Tag Archives: SAAS

Dec. 7, 2009 SDF Cloud Security

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On December 7, 2009 in Mountain View at the Symantec vCafe, SDForum’s the Cloud Services and Security SIGs presented “Are clouds secure? security, privacy and compliance in clouds” with Subra Kumaraswamy of Oracle Sun Microsystems. Text from DJCline.com.

Ames Cornish started the evening with a review of the year’s worst cyber attacks. Countries attack each other’s networks, corporations engage in espionage, organized crime robs banks and individuals. Passwords, firewalls and encryption can all be overcome with the theft of a single laptop computer. With all of this going on, how do you maintain security?

Kumaraswamye showed how it can be done in his book “Cloud Security and Privacy.” He addressed security and privacy issues raised by our transition to the cloud. Cloud computing helps corporations save money on their IT infrastructure but many are skeptical about security and privacy. Kumaraswamy discussed the challenges to ensure your web applications are secure and your data is safe. He talked about regulatory issues such as privacy, audit, and compliance implications of the security provided by public clouds.

Kumaraswamy reviewed the SPI delivery model which consists of software-as-a-service (SaaS), platform-as-a-service (PaaS), and infrastructure-as-a-service (IaaS). Now there is a security-as-a-service (SecS) delivered through the cloud as opposed to the security of other services like SaaS, PaaS, and IaaS offered by cloud service providers). By decided what are core data assets and non-sensitive data, you can focus resources on protecting what is truly necessary and put the rest in the cloud;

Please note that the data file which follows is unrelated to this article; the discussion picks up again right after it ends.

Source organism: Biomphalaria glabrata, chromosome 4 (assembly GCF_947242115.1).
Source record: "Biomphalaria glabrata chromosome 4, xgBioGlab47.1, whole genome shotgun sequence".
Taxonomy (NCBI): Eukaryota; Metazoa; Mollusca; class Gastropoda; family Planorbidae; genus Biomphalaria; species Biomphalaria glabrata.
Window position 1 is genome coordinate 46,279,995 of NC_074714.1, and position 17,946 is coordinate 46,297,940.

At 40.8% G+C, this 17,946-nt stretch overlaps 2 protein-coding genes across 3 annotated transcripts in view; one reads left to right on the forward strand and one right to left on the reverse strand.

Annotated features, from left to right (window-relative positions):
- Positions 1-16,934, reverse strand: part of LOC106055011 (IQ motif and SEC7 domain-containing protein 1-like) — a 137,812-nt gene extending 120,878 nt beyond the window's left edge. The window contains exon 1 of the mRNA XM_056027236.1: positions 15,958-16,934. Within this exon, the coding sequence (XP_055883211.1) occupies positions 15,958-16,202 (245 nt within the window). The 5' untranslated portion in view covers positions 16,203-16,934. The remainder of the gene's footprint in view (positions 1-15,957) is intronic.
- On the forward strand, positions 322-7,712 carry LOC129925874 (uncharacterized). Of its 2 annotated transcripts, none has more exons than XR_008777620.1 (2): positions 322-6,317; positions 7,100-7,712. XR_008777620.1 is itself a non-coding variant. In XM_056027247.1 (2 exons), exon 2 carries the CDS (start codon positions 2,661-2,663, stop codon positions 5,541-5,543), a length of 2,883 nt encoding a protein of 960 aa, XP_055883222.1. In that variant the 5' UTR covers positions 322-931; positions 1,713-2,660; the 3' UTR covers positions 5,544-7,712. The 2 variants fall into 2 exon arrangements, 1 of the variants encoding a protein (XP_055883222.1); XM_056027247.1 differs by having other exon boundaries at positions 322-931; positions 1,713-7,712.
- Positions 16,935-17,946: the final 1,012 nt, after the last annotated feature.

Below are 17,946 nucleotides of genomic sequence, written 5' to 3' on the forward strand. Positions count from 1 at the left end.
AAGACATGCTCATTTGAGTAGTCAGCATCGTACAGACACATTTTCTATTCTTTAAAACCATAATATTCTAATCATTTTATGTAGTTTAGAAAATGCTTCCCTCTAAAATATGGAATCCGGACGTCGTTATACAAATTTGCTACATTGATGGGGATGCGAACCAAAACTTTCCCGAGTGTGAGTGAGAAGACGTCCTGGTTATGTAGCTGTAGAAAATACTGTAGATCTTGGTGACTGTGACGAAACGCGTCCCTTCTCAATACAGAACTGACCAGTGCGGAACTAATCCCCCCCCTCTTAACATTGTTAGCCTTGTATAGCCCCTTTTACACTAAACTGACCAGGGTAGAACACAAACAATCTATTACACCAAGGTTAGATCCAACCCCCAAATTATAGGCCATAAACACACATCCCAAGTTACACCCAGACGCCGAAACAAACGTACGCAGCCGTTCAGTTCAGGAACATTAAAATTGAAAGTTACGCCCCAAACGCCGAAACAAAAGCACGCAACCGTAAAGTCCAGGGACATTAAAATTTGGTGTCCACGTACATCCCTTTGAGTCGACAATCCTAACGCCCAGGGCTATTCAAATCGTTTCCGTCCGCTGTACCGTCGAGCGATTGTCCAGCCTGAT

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Copyright 2009 DJ Cline All rights reserved.

Oct. 20, 2009 SDF PWC

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On October 20, 2009 at Pillsbury Winthrop in Palo Alto, SDForum held the Quarterly Venture Breakfast Series in collaboration with PWC. Sylvia Burks of Pillsbury Winthrop moderated panelists Savinay Berry of Granite Ventures, Jim Lussier of Norwest Venture Partners, Ho Nam of Altos Ventures, Prashant Shah of Hummer Winblad and Danny Wallace of PricewaterhouseCoopers.

Danny Wallace of PricewaterhouseCoopers kicked off the meeting with an analysis of where investments went over the past year in biotechnology, industrial energy, software, medical devices and media/entertainment. Basically the level of investment is where it was back in 1996. The consensus is that the economy has hit bottom and may be recovering slowly.

Enterprise software burst with dotcom bubble mainly because so few packages were actually implemented. The need for enterprise services is still there and may be met with software as a service (SAAS), cloud computing or just plain web services. Larry Ellison of Oracle appeared in video clip disparaging anything called “cloud”. Even the panelists were skeptical. Your elevator pitch must explain what it does for an enterprise not just that it takes place in the cloud. Large companies will still try to run in-house clouds but smaller companies can quickly benefit from pushing their IT functions into the cloud. IT managers will manage platforms and data rather than hardware. Over time the costs and benefits will be obvious and most companies will outsource their IT the way they outsource their electricity. Develop a product or service that is sticky for users and does not require begging for scarce resoures from an inside IT department. Offering reliable security is solid selling point.

As Apple’s continued success shows, a good idea or service can triumph in bad times. A good idea can grow a company or create a new industry. They did not wait for a recovery. They started their own.

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Copyright 2009 DJ Cline All rights reserved.